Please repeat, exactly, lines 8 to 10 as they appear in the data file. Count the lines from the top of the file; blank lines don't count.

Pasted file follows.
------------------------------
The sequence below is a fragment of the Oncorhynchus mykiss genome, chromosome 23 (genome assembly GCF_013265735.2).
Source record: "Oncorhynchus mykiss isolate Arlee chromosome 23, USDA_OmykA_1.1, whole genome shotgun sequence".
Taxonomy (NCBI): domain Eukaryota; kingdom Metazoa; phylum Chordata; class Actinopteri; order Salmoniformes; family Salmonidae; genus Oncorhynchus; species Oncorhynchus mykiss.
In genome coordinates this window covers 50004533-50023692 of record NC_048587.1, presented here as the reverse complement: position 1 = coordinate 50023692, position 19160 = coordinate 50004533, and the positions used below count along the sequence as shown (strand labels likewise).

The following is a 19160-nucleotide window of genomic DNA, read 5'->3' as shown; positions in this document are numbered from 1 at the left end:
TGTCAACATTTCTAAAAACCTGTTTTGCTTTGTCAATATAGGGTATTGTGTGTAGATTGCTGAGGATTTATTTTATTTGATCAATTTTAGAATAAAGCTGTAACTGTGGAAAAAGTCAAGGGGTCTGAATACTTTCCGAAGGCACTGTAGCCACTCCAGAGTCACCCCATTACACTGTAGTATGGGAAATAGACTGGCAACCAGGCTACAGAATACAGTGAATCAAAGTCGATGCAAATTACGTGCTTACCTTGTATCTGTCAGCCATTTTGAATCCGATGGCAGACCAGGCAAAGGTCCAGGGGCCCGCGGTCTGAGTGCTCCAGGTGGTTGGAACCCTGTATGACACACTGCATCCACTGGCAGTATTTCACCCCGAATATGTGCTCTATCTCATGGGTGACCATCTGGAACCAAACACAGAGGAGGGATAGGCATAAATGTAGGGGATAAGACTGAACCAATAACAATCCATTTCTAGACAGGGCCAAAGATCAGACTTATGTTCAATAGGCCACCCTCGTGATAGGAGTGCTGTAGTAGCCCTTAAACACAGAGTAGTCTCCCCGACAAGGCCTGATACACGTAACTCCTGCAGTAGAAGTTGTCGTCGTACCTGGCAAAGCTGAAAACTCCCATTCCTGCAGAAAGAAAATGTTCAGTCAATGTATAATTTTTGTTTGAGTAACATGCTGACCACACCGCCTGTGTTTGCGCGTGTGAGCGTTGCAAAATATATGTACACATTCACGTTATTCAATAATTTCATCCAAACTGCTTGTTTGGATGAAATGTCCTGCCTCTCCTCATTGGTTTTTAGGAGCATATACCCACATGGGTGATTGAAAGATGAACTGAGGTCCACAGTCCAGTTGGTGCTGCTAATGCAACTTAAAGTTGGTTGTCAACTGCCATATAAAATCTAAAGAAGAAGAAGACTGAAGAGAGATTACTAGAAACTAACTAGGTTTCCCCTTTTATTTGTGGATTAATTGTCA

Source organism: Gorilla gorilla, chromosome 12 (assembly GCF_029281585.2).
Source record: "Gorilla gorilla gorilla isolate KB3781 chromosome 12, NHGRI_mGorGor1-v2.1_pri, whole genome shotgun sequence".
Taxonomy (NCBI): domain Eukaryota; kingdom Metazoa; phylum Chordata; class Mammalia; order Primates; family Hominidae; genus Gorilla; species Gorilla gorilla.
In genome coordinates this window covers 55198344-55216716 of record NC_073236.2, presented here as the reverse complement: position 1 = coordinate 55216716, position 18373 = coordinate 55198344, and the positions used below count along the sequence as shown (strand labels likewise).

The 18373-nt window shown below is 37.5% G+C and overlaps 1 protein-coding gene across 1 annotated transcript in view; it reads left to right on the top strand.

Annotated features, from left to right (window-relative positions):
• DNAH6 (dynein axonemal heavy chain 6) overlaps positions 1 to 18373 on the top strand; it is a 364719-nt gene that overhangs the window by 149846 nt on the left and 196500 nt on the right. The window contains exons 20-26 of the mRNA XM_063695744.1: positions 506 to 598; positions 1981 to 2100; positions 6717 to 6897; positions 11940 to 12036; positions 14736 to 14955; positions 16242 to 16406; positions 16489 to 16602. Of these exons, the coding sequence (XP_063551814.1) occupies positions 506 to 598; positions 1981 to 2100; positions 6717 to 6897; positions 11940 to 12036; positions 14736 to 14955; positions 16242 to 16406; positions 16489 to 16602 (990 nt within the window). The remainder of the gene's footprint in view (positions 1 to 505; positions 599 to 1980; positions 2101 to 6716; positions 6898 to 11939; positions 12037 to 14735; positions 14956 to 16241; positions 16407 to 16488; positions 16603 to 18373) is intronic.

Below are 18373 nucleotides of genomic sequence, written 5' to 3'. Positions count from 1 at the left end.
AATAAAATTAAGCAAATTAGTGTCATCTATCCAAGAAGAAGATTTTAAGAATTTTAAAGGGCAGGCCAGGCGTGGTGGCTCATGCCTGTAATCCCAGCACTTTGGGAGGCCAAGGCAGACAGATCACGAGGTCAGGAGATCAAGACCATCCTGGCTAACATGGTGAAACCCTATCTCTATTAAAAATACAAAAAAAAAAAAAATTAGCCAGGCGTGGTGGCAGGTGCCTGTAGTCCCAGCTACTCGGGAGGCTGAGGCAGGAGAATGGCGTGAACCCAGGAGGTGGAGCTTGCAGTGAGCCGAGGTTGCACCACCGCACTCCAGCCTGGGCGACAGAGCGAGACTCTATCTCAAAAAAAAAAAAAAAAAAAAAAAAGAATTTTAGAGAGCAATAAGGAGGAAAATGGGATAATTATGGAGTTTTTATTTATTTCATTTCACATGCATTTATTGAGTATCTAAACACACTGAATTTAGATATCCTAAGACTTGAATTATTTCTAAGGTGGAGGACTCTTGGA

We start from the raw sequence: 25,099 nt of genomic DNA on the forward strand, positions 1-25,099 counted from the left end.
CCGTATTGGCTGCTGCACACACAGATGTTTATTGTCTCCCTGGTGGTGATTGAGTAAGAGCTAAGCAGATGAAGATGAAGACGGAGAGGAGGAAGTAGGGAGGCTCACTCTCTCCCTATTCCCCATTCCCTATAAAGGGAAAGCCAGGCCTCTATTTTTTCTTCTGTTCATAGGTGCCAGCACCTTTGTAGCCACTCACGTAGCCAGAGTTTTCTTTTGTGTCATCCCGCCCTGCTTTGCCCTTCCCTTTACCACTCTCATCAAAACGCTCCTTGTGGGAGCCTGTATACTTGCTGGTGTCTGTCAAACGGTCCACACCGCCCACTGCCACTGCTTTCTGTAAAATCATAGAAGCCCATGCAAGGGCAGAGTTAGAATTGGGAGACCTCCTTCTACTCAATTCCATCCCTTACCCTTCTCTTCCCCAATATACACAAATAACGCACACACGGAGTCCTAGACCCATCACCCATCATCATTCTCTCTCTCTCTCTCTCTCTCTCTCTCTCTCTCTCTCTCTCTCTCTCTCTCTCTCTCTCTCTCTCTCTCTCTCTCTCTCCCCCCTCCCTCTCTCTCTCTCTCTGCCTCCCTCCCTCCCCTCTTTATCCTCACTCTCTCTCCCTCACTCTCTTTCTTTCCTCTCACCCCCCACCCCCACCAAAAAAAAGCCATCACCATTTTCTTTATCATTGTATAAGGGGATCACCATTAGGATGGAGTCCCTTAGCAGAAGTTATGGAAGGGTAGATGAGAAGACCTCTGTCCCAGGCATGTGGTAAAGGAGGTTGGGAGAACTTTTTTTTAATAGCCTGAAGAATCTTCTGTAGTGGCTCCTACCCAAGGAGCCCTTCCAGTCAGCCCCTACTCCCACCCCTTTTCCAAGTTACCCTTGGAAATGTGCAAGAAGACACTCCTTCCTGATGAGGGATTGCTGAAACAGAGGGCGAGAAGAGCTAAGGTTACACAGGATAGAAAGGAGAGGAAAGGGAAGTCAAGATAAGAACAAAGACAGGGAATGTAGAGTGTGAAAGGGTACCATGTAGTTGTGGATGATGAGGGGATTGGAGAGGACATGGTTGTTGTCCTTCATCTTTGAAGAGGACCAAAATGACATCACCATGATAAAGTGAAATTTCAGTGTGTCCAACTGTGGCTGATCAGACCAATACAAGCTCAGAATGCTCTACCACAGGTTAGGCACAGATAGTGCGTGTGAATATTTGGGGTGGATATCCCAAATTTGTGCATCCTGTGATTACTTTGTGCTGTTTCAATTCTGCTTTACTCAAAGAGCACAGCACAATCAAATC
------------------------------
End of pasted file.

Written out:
Source record: "Gorilla gorilla gorilla isolate KB3781 chromosome 12, NHGRI_mGorGor1-v2.1_pri, whole genome shotgun sequence".
Taxonomy (NCBI): domain Eukaryota; kingdom Metazoa; phylum Chordata; class Mammalia; order Primates; family Hominidae; genus Gorilla; species Gorilla gorilla.
In genome coordinates this window covers 55198344-55216716 of record NC_073236.2, presented here as the reverse complement: position 1 = coordinate 55216716, position 18373 = coordinate 55198344, and the positions used below count along the sequence as shown (strand labels likewise).